Multi-frequency Ultrasound Directed Self-assembly

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Virginia Tech

Ultrasound directed self-assembly (DSA) relies on the acoustic radiation force associated with a standing ultrasound wave to organize particles dispersed in a fluid medium into specific patterns. State-of-the-art ultrasound DSA methods can only organize particles into (quasi-)periodic patterns, limited by the use of single-frequency ultrasound wave fields. Acoustic holography and acoustic waveguides provide alternatives to assembling complex patterns of particles, but generally provide low spatial accuracy and are not re-configurable because they require custom hardware for each specific pattern of particles, which is impractical. We introduce multi-frequency ultrasound wave fields to organize particles in non-periodic patterns. We theoretically derive and experimentally validate a solution methodology to determine the operating parameters (frequency, amplitude, phase) of any number and spatial arrangement of ultrasound transducers, required to assemble spherical particles dispersed in an inviscid fluid medium into any specific two-dimensional pattern. The results show that multi-frequency ultrasound DSA enables the assembly of complex, non-periodic patterns of particles with substantially fewer ultrasound transducers than single-frequency ultrasound DSA, and without incurring a penalty in terms of accuracy. The results of this work fundamentally transform the state-of-the-art knowledge of ultrasound DSA. Multi-frequency ultrasound wave fields enable a near-unlimited complexity of patterns of particles that can be assembled, increasing the relevance of the technology to practical implementation in engineering applications such as manufacturing of engineered composite materials that derive their properties from the spatial organization of the filler in the matrix material. Although this work focuses specifically on ultrasound wave fields, the theoretical model is valid for all wave phenomena.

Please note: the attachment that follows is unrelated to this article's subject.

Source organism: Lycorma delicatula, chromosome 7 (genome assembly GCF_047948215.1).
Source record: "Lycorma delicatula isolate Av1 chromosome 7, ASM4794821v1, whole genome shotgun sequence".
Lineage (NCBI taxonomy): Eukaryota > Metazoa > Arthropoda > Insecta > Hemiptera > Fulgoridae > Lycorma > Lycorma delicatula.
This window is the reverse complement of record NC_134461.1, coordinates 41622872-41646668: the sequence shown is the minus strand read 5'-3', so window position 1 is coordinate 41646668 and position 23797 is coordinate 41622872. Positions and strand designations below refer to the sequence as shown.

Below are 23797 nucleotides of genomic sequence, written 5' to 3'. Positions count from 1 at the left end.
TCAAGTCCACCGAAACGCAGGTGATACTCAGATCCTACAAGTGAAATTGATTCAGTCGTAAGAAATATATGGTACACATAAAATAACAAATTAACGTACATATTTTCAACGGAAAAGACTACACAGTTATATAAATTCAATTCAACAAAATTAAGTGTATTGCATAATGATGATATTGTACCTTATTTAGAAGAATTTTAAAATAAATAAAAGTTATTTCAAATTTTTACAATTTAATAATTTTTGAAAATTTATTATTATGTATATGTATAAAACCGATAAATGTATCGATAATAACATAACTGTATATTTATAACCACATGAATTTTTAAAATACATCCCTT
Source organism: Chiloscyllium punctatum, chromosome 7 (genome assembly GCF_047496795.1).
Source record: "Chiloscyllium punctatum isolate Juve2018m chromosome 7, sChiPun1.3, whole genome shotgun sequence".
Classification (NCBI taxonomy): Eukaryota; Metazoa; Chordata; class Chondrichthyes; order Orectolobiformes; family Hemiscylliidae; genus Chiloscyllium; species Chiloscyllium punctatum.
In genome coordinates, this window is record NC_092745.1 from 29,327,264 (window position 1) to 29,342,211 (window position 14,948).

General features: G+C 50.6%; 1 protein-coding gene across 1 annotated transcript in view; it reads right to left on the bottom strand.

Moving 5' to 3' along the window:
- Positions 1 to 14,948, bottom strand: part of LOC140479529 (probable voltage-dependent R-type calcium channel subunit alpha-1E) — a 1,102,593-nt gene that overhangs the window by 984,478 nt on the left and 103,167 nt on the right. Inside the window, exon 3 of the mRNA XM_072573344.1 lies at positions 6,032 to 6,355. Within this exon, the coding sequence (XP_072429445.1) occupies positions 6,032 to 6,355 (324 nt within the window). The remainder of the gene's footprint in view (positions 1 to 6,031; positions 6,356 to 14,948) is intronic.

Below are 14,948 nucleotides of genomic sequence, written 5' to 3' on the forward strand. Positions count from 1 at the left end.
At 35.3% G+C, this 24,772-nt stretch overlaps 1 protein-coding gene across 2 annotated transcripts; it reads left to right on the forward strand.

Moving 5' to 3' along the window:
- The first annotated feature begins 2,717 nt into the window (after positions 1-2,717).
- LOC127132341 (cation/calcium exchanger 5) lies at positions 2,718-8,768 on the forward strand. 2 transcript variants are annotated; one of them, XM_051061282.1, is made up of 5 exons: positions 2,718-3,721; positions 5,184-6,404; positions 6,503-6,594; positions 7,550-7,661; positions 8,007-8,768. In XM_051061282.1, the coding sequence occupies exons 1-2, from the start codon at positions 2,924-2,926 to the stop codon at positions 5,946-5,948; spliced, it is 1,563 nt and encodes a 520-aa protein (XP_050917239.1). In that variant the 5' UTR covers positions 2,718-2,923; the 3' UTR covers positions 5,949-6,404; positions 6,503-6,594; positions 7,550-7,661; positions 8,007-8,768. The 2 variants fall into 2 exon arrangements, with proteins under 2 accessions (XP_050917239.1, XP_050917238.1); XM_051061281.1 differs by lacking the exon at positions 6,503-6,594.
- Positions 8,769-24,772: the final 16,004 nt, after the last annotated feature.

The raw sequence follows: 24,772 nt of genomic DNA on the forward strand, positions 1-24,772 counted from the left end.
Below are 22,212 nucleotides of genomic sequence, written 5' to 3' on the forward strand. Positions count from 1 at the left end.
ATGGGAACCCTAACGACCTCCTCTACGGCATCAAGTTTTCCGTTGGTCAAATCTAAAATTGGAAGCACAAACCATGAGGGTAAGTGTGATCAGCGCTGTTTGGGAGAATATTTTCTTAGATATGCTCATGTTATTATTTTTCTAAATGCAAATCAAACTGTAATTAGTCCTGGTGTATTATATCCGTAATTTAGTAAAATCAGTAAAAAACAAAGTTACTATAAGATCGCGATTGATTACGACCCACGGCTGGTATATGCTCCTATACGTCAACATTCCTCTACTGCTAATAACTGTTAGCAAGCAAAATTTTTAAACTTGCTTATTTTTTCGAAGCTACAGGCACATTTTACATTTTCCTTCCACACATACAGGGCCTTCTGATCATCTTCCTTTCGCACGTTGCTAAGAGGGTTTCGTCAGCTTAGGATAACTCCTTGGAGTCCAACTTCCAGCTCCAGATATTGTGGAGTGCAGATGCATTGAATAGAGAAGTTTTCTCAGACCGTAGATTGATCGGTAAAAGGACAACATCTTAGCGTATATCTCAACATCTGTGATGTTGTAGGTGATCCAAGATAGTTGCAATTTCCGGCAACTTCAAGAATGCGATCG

External field directed self-assembly, ultrasound directed self-assembly, multi-frequency wave field, engineered composite materials, manufacturing